On Sunday, Montclair State wrapped up the last of its 16 Commencement ceremonies celebrating the achievements of the members of the Class of 2021. It also marked the last Commencement ceremony that President Susan A. Cole would preside over, bringing the number to 90,342 degrees the University has conferred during her 23-year tenure.
In a show of respect on what was her 175th and final Commencement ceremony, employees lined Sprague Field as Cole walked off, applauding her after she was presented a bouquet of flowers.
Among those thousands of degrees conferred, 5,044 were earned by graduates in 2020-2021 whose resilience and determination not to let a pandemic get in their way of achieving their goals was celebrated in the course of the last week. The stories from those ceremonies provide a snapshot into the love and hope that propelled the graduates to earn those degrees and take that walk across the stage.
Ready to Take on a Complex World
Student speaker Allison Conlon, an Applied Math and Statistics graduate, told her fellow College of Science and Mathematics grads the story of how her mother, Ita Conlon, who earned a master’s degree in Accounting in 1998 from Montclair State, delivered her final term paper on her way to deliver Allison.
“She had barely hit print before my dad drove her to the hospital,” said Conlon.
Today, Conlon says, Red Hawk graduates met and overcame even greater challenges.
“We are one of the strongest graduating classes in the history of Montclair State. We took all of our advanced math and science courses through computer screens – most students avoid our challenging classes even when they are taught in person, so think about how much we must have excelled and learned by doing it online. We demonstrated that we are adaptable and dependable no matter the circumstances.”
Success, Despite COVID-19 Challenges
“I think we can all admit this year has been exceptionally hard for everyone,” said Amanda Leon, the student speaker for the College of Education and Human Services. “Either you had COVID, lost your job, a person whom you love, or questioned if life will ever go back to normal. It was as if the world stopped, all while spinning out of control.”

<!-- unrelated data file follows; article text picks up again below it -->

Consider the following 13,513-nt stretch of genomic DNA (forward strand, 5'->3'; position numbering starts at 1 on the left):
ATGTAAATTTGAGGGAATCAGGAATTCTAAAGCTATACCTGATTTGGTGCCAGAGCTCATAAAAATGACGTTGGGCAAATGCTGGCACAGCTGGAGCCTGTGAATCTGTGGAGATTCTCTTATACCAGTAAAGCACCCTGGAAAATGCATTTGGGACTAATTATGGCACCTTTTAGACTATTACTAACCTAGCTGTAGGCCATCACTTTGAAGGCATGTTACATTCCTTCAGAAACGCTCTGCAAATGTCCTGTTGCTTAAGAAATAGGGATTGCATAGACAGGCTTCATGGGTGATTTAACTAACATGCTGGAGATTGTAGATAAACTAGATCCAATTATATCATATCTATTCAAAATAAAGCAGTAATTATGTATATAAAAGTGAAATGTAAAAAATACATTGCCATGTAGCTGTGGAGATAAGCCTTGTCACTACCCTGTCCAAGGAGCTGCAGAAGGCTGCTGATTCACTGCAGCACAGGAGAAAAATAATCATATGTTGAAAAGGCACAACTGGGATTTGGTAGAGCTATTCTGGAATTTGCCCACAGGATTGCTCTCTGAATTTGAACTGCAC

But for this Class of 2021, “even in the midst of a pandemic, we all made the decision to not let it stop us from getting to where we are today,” said Leon, who graduated with a degree in Family Science and Human Development, with a concentration in Families, Children and School Settings, and teacher certification for Grades K-6.
Caps Off to the Graduates
Creative caps make great fashion statements, and Khadijah Haraksin of Pleasantville, New Jersey, fashioned her mortarboard to sum up what she accomplished with a well-known phrase by the late rapper Nipsey Hussle – “The game is gonna test you, never fold. Stay ten toes down.”
Despite a difficult path, Haraksin says she refused to fold, staying as the quote inspired, “ten toes down,” focused and determined to overcome personal setbacks and rebounding from poor grades to the dean’s list.
“I hit rock bottom,” she recalls, “and I refused to get any lower than that. I just felt it wasn’t me and I said to myself, ‘No, this is not going to work.’”
Accepting the help of advisors in the Educational Opportunity Fund (EOF) who pointed her in the direction of academic and emotional support, Haraksin turned her college experience around, earning her degree in Psychology and a minor in Child Advocacy.
“I’m grateful for that because I wouldn’t be here if it wasn’t for everything that they put me in front of,” Haraksin says. Her plans include graduate school and a career in mental health and trauma.
Nationally, only about 9% of Americans have earned a master’s degree, and fewer than 2% have earned a doctoral degree. Arielle Flores hopes to attain them both.
Flores earned the MA in Public and Organizational Relations, the first in her family to go to college and now attain an advanced degree. “My success is their success,” she says. “I wanted to be the one who becomes the trailblazer for my family and be that legacy bearer. I’m glad I continued; I grew professionally, academically, socially and emotionally. Perhaps, just maybe sometime in the future, I will change the outlook of my family and my identity, by being a Latinx woman with a PhD.”
Katherine Freedman says she was inspired by Montclair State alumni as she pursued her master’s. “I met alumni who went through this program (MA in Public and Organizational Relations) while pregnant, working full time and taking a class part time. They all went on to have fulfilling and diverse careers. Their stories helped push me to the finish line.”
Faith, Leadership and Confetti
In a photo that captured the spirit of Commencement, Caroline Gutierrez shoots confetti from atop the Red Hawk statue in celebration of her BA in Psychology – a degree she earned in just three years. She’s one of the first of the University’s Presidential Scholars to graduate. “I will forever treasure every moment I had at Montclair, and will always carry all I have learned here – in and outside of the classroom – with me,” she says.
Gutierrez was guided by her faith and spirituality on campus, and served as a University Fellow, providing support, guidance and mentoring to first-year students. “I could not be more excited for the future, but Montclair has been the most beautiful checkpoint I have ever known.”
Climb Every Mountain
“I don’t know about you, but I have parents who will tell you about how they climbed mountains and swam across the ocean to get to school,” said student speaker Joud Sharaf, BS in Biology, at the College of Science and Mathematics Commencement. “But fellow graduates, let’s agree on this: We’ll tell our kids that we survived the corona apocalypse marked by a toilet paper shortage and Wi-Fi becoming our best friend.”